We have long advocated full transparency in licensing — meaning, the parties to licensing transactions should make the terms (including pricing) publicly available so that future licensees can understand and evaluate the price and terms of a given license. This transparency exists in other sectors of our economy – why not in the licensing of wireless technology, too?
To ward off the threat of a new smartphone-style patent war in auto, the head of one of the world’s largest wireless patent pools, Via Licensing’s Joseph Siino, has proposed a collective licensing solution built on transparent rational pricing and consistent terms for all licenses, And it has already been endorsed by some of the world’s largest wireless communications companies.
Via’s wireless patent pool also says it provides discounted rates for startups and other low-volume manufacturers, enabling them to acquire the rights they need early on and grow with the program. We have seen other licensing pools fail in the past, primarily because the transparency of licensing terms promised at the outset were not carried out. If Via’s pool and others are to be successful, their members will have to follow through on their pledge to make the licensing terms they agree to public so that everyone can benefit.
6. Intellectual property education is becoming crucial to your career as an entrepreneur.Intellectual property (IP) now accounts for a whopping 38.2% of total U.S. GDP — that’s over $6 trillion a year, or more than any other nation’s entire GDP except China’s — and a surprising 30% of total national employment.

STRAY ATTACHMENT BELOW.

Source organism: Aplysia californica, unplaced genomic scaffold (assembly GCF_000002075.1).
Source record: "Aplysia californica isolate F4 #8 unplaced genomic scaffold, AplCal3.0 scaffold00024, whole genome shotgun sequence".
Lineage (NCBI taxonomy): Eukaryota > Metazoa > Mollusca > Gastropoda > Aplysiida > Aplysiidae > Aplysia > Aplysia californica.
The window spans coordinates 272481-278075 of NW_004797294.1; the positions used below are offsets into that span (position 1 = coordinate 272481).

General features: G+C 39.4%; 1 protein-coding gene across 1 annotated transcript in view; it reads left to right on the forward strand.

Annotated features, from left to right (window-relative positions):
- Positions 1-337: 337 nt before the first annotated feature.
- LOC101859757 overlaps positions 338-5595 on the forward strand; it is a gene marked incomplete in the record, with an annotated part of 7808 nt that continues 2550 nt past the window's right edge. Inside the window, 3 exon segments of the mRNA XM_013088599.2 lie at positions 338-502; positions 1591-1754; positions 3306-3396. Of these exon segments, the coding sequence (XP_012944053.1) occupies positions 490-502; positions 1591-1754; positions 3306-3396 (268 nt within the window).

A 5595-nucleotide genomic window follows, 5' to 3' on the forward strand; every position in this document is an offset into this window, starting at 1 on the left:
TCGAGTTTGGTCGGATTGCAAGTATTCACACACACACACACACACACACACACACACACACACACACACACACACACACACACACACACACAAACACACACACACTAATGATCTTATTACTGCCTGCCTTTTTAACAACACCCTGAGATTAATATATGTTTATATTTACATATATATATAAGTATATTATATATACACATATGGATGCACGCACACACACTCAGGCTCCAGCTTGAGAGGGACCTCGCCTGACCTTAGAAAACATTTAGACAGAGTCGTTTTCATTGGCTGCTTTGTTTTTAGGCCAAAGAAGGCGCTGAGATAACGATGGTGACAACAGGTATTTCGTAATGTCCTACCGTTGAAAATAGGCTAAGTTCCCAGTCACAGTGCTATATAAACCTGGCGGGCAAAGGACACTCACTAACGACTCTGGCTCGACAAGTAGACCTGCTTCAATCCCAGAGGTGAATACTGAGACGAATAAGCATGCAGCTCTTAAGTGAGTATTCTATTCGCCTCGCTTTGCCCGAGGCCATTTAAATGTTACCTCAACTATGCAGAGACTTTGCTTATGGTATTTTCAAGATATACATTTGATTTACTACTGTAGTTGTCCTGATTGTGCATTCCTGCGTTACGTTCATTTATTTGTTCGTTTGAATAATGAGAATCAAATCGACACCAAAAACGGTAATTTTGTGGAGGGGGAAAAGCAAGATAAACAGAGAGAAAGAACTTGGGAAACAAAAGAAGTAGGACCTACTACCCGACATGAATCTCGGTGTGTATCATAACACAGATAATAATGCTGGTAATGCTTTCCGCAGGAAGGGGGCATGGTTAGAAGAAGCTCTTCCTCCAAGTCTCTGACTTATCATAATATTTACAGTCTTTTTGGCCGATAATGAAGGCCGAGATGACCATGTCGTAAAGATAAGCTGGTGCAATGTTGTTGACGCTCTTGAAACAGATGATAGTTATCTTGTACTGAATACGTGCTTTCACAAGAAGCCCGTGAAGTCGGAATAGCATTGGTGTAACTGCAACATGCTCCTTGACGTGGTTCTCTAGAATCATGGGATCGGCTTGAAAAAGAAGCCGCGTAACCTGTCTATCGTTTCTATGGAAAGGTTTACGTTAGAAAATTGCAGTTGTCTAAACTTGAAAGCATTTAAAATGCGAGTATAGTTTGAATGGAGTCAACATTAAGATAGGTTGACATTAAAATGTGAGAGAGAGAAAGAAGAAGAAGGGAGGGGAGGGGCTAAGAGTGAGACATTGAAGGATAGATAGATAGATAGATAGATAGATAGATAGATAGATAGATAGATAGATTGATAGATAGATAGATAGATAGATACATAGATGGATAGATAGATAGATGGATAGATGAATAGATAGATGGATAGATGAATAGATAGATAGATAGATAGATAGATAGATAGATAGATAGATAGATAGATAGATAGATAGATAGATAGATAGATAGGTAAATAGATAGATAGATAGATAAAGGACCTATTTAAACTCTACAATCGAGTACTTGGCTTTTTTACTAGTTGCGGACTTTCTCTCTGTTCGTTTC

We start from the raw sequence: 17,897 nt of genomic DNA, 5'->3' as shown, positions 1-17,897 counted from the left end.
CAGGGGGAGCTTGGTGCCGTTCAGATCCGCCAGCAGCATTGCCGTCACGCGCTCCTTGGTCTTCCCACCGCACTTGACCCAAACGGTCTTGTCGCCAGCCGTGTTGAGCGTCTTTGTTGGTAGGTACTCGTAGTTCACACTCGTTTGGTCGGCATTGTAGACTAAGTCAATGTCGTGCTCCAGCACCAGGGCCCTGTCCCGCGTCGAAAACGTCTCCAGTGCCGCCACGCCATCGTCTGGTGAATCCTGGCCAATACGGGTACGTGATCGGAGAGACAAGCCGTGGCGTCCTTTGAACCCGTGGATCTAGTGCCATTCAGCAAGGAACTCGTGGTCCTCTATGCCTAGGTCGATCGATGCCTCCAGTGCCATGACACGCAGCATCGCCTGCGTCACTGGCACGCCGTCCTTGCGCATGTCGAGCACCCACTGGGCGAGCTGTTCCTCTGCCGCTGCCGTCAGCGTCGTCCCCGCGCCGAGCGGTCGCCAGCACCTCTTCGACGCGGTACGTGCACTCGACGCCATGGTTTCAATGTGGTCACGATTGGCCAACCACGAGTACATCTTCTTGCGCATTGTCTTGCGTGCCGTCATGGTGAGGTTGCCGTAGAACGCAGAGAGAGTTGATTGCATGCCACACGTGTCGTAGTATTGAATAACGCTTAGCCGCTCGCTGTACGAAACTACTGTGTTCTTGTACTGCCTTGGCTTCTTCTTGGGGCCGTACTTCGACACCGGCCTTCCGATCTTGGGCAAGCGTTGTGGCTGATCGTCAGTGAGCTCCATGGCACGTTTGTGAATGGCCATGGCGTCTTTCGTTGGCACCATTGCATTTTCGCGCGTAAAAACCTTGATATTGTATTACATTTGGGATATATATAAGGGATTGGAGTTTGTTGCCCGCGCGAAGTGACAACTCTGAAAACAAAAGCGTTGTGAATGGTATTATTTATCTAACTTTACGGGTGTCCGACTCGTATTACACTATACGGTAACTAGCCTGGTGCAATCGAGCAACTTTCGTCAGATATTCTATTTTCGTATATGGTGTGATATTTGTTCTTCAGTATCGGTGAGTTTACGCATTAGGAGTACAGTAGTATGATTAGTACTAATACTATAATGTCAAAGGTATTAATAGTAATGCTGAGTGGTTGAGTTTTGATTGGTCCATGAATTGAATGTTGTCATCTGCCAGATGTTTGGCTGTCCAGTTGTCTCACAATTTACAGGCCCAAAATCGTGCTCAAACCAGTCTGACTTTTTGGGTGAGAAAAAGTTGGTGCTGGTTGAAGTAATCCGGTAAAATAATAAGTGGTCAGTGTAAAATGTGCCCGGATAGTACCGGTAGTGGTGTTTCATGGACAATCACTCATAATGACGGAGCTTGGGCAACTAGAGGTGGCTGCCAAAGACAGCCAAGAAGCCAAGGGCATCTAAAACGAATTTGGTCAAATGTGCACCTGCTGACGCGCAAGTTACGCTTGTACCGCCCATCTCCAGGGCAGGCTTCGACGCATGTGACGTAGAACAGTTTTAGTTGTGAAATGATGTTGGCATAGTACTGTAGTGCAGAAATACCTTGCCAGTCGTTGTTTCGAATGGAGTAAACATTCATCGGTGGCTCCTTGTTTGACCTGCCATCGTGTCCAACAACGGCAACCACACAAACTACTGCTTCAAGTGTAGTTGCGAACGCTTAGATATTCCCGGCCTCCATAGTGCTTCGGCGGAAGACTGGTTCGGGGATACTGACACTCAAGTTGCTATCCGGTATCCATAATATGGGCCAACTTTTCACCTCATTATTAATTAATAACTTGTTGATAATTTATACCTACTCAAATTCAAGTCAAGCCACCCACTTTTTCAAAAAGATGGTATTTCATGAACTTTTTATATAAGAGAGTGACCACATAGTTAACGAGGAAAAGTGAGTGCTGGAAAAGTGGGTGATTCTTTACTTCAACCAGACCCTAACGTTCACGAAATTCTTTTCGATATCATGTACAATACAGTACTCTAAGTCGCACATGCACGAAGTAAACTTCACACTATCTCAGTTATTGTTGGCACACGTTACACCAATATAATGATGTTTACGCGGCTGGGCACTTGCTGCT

Yet despite IP’s obvious significance to the U.S. economy, no major American university has offered a basic course in IP for entrepreneurial undergrads. Until now, that is.
The University of Southern California (USC) has stepped forward with a first-of-its-kind course for general undergraduates on the basics of IP. This new program, launched by the Greif Center for Entrepreneurial Studies within USC’s Marshall School of Business, will train tomorrow’s leaders in the skills they need to navigate our increasingly IP-driven economy. If successful, it will be rolled out to some 40 other colleges and universities nationwide.
As a recent Forbes column by fellow contributor Marshall Phelps put it, “Any young person who doesn’t grasp at least the basics of intellectual property may find him or herself at a major disadvantage in the world of tomorrow.”
With IP-protected innovation now the principal driver of corporate value and national economic growth, USC’s new IP course — hopefully just the first of many at American colleges and universities — is very good news for entrepreneurs.
Maybe, just maybe, we have turned the corner and started to emerge from the IP depression we have been suffering over the past few years. 2018 could well be a banner year for entrepreneurs.
David Pridham is CEO of the patent advisory Dominion Harbor Group.